Mayer Amschel Rothschild: The Founder of a Banking Dynasty

Mayer Amschel Rothschild (February 23, 1744, Frankfurt – September 19, 1812) was the patriarch of the famous Jewish banking family, the Rothschilds, which would go on to become one of Europe's leading financial and business entities.

The Name Rothschild and Its Symbolism

The name "Rothschild" became synonymous with immense wealth, thanks to the family's vast fortunes, which reached their zenith in the 19th century. The family's assets became a symbol of opulence, signifying their remarkable success in the world of finance and business.


Rothschild was born in the Jewish quarter of Frankfurt, into a family of eleven siblings. His father, Moses Amschel Rothschild (Anshel), was a descendant of the Hahn family, which had been residing in the city since 1530. Mayer's father passed away when he was just 11 years old, and his mother, Schönche Lechnich, passed away when he was 12. The family's residence, built in 1567 by Isaac Elchanan Bacharach, bore the emblem of the "Red Shield." It was this emblem that led the family to adopt the name Rothschild, meaning "Red Shield," and it became both the family's symbol and the emblem of the business house established in 1634, where they traded small goods and currencies.

On August 29, 1770, Rothschild married Gutele Schnapper (1753–1849).

Mayer Amschel Rothschild studied at a yeshiva in Frankfurt. When his father passed away, he was sent to Hanover to learn the banking trade at the Oppenheimer Bank. In 1760, he returned to his hometown and began working as a moneychanger. He established his own money-changing business over time. Thanks to the profits he made, Rothschild caught the attention of William I, the Prince of Hesse, who chose him to handle loans to European monarchs in exchange for recruiting Hessian soldiers.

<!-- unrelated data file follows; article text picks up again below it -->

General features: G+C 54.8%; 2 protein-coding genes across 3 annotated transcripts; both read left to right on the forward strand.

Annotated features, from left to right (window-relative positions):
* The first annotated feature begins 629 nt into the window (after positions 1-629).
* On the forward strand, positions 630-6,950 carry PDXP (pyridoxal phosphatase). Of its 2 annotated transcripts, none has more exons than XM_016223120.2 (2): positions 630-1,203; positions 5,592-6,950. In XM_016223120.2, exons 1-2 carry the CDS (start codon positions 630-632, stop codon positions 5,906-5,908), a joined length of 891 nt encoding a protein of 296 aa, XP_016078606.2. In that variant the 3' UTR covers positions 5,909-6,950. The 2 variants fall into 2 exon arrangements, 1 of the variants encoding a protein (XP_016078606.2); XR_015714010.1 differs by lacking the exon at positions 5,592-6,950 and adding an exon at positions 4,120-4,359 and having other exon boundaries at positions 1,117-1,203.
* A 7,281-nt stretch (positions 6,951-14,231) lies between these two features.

In 1785, Rothschild's banking business expanded significantly due to the French Revolution, as he was appointed to receive payments from Britain for renting German soldiers. Over time, the bank began to offer international loans.

Rothschild's fortune grew when, in 1806, King William I fled Denmark to escape the French army, entrusting Rothschild with money and valuables worth 600,000 livres. The treasure was hidden in wine barrels in Rothschild's cellar, and the French could not find it. After the war, the treasure was returned to its rightful owner.

The Rothschild family's wealth was estimated at around 400 million livres, equivalent to nearly 27 billion livres in 2019 values. His sons established businesses in various European capitals. Before his death, Rothschild instructed his sons to participate equally in their trading activities and to share their profits equally.

Rothschild is buried in the ancient Jewish cemetery in Frankfurt. The settlement of Meir Shefeyah in Israel was named after him.

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